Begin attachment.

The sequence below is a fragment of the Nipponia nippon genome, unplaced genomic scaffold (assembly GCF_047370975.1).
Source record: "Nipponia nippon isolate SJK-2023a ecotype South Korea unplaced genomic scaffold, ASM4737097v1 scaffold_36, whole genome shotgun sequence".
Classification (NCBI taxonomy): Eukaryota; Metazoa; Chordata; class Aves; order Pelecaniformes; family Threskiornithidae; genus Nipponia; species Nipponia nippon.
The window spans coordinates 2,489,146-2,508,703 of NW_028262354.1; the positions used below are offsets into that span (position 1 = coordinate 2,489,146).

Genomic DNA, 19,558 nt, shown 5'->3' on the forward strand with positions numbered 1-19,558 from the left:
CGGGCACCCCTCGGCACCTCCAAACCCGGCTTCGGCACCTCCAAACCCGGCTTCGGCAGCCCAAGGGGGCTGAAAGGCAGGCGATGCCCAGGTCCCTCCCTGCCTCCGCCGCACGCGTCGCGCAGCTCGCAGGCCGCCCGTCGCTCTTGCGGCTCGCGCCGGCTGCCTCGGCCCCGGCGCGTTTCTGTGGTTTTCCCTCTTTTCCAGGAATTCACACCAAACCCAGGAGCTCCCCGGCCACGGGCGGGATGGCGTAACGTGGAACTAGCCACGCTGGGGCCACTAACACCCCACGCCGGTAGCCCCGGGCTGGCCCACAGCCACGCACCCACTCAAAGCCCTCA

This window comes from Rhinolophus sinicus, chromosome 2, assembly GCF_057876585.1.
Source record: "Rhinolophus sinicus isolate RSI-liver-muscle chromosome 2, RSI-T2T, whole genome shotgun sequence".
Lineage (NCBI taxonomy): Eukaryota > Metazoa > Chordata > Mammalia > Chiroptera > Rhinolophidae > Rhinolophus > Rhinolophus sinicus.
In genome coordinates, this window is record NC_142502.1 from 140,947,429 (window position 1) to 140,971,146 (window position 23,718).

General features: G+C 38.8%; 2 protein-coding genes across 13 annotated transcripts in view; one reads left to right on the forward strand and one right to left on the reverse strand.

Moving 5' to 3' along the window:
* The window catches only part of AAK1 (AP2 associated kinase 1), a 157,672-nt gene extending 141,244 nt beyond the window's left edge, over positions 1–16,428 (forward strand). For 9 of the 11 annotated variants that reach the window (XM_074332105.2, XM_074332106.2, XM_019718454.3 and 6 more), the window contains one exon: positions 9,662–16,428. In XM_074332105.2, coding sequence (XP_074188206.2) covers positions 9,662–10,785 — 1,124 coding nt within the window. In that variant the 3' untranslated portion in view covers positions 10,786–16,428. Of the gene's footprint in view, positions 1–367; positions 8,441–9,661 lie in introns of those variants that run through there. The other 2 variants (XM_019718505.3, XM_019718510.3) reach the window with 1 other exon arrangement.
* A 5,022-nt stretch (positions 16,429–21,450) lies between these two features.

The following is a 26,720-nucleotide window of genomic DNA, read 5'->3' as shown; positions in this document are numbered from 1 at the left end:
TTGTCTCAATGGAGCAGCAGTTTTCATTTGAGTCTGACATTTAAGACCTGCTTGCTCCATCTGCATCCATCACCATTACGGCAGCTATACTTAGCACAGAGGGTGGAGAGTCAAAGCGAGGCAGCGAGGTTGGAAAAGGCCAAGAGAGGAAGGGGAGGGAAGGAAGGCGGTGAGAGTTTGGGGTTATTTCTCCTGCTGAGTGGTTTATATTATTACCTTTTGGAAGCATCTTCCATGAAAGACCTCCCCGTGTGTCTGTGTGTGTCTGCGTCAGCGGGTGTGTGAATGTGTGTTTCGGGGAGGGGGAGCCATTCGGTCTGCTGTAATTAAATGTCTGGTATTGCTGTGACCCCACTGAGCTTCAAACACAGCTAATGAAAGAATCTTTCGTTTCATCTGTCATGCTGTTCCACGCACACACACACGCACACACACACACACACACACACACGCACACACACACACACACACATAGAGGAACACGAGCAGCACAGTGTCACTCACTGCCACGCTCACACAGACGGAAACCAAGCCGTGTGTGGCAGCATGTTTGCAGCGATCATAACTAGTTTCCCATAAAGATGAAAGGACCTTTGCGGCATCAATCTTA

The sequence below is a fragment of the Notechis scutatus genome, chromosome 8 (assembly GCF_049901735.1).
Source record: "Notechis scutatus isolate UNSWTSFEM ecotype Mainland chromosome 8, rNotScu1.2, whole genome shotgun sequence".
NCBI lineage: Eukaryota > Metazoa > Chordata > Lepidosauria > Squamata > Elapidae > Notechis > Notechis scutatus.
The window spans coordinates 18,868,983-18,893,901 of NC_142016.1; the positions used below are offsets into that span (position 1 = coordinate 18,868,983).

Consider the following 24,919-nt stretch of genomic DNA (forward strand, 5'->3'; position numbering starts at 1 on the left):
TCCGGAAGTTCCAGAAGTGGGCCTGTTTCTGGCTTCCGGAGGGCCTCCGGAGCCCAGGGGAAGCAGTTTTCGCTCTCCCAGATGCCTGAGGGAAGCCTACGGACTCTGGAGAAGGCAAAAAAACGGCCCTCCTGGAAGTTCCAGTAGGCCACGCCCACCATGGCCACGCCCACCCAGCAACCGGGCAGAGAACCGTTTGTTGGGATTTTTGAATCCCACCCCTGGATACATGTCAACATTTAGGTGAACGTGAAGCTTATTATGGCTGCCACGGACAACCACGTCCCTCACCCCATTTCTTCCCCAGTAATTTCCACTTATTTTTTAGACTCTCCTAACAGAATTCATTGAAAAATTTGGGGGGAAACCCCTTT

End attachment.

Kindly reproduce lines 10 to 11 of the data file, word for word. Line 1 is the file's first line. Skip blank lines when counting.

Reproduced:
In genome coordinates, this window is record NC_142502.1 from 140,947,429 (window position 1) to 140,971,146 (window position 23,718).

General features: G+C 38.8%; 2 protein-coding genes across 13 annotated transcripts in view; one reads left to right on the forward strand and one right to left on the reverse strand.